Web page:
Anyone who walked into the Hard Rock Rocksino in Northfield on Tuesday expecting a night of laid-back, sleep-inducing lullabies from Kenny G had their hopes dashed as soon as the iconic saxophonist took the stage.
Or rather, as soon as he sauntered into the concert hall.
See, Kenny entered the big room from the back—the main doors—and performed the 1988 cuts “Home” and “Silhouette” while wandering the aisles. Perched on a crate in the center of the audience, the sultan of smooth jazz basked in a single spotlight for a good fifteen minutes before making his way to the stage.
The dramatic entrance trained the near-capacity crowd to expect the unexpected from the bestselling instrumentalist, not just some rote yawn-fest or bland soundtrack for easy dinner digestion.
“Kenny G” Gorelick and his crew kept people guessing most of the gig, deftly nursing that unpredictability factor with impromptu jams, spontaneous solos, good humor, and several unscripted moments of just the sort that truly distinguishes a show and makes the night a memorable one.
We spoke at length with Kenny about his art (link below) during a phone interview in advance of show and cleared up a few myths about his discovery, breakthrough on Arista in the mid-1980s, and recent move to Concord Records. So we’ll confine ourselves here to the sights and sounds at the Hard Rock last night and skip the career sketch (Kenny G is practically a household name; we’re guessing you know it if you clicked your way here).
“It’s great to be back in Cleveland!” Kenny beamed three songs in. “It’s been too long!”
The saxophonist reported his group had been in town (from New Jersey) since 10:00am and spent a lot of time sound-checking. The Hard Rock concert marked the last on their current tour (for a couple weeks, anyway), and Kenny promised the faithful in attendance that he and his five-piece band would give everything they had, since they’d nothing else to save it for.
Give they did, and then some.
“G-Bop” (from 1992’s Breathless) was vibrant, upbeat, and funky. “Forever in Love”—which earned a Grammy for Best Instrumental in 1994—was sultry and sweet as ever. “Havana” (from 1996 effort the Moment) was a musical tour de force that found Kenny and company trading riffs and going round-robin with their conversational solo spots. Guitarist John Raymond wailed on a Fender Stratocaster, bending and sweep-picking notes over drummer Daniel Bejarano’s palpitating rumba rhythms.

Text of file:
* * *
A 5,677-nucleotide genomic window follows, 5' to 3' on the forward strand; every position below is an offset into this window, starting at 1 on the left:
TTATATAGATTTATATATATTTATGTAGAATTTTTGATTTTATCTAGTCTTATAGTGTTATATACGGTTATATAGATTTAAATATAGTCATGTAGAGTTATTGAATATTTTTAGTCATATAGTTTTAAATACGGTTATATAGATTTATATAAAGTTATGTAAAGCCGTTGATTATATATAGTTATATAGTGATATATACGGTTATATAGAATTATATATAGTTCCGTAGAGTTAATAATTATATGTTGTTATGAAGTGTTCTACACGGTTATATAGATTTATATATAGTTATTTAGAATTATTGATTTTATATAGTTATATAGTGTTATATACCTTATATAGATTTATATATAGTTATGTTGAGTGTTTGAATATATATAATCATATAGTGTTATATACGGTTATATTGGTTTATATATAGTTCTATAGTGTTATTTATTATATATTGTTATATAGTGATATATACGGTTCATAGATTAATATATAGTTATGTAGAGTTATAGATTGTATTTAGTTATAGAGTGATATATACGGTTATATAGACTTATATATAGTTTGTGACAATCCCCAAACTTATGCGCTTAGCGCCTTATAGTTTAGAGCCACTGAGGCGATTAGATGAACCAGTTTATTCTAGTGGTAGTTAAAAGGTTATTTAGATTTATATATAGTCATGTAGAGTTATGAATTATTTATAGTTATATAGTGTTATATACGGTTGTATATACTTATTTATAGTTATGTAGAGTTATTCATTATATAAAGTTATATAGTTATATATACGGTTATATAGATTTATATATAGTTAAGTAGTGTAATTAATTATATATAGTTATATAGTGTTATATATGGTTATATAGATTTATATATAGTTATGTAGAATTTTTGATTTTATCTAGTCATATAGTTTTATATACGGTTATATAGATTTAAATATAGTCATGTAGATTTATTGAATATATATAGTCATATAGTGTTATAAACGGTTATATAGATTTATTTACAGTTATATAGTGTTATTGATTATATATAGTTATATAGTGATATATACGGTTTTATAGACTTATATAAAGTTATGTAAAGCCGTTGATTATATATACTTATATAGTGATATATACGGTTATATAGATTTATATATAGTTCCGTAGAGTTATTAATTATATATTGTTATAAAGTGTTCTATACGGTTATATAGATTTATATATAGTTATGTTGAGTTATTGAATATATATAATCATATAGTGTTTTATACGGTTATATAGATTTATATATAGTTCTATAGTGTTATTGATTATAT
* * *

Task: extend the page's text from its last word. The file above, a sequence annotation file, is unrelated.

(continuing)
Burly percussionist Ron Powell temporarily quit his congas to play hand-held drumheads and tambourines front and center. Coaxing the crowd into clapping along, call-and-answer-style, Powell juggled the heads and spun them over and around his body like a Harlem Globetrotter maneuvering a basketball. Blowing a coach’s whistle for added carnival vibe, Powell thumped the skins off his elbows and knees while clomping his foot on the floor.
Was this Northfield, or Rio de Janeiro?
Locale aside, it was easy to believe Kenny when he said it was the best in-concert percussion solo he’s ever seen. The muscular Powell could be a circus performer if he ever tired of live music—but we suspect that won’t happen anytime soon, given his permanent smile.
Kenny wielded a tenor sax on the Antonio Carlos Jobim-written “Desafinado,” in homage to Stan Getz, the iconic bossa nova musician who recorded the track for his acclaimed 1962 album, Jazz Samba. Kenny even squeezed in a teaser of Jobim’s “Girl From Ipanema” for good measure.
Taken from one of Kenny’s many holiday CDs (we forget which), “Santa Claus is Coming to Town” started as a hard-charging rockabilly tune, progressed into freeform jazz, then segued into an impressive Bejarano drum solo. Kenny admitted August wasn’t the “right time” for the holiday staple, but nobody minded celebrating the Christmas spirit in late summer (Old Man Winter can keep his weather, thanks). Like most selections on the itinerary, “Santa” was stretched from its four-minute running time into a cyclical, protracted jam that highlighted everybody’s talent (and incorporated the “Jeopardy” theme) before Bejarnano’s beats routed them back to the song proper. We’d venture most of the tunes clocked in between seven and ten minutes, but the music always sounded sprightly and exotic rather than trippy, meandering, or self-indulgent.
Kenny introduced his accompanists midway through the set, proudly announcing that they’ve all been with him since their teenage years in Seattle, some thirty years ago.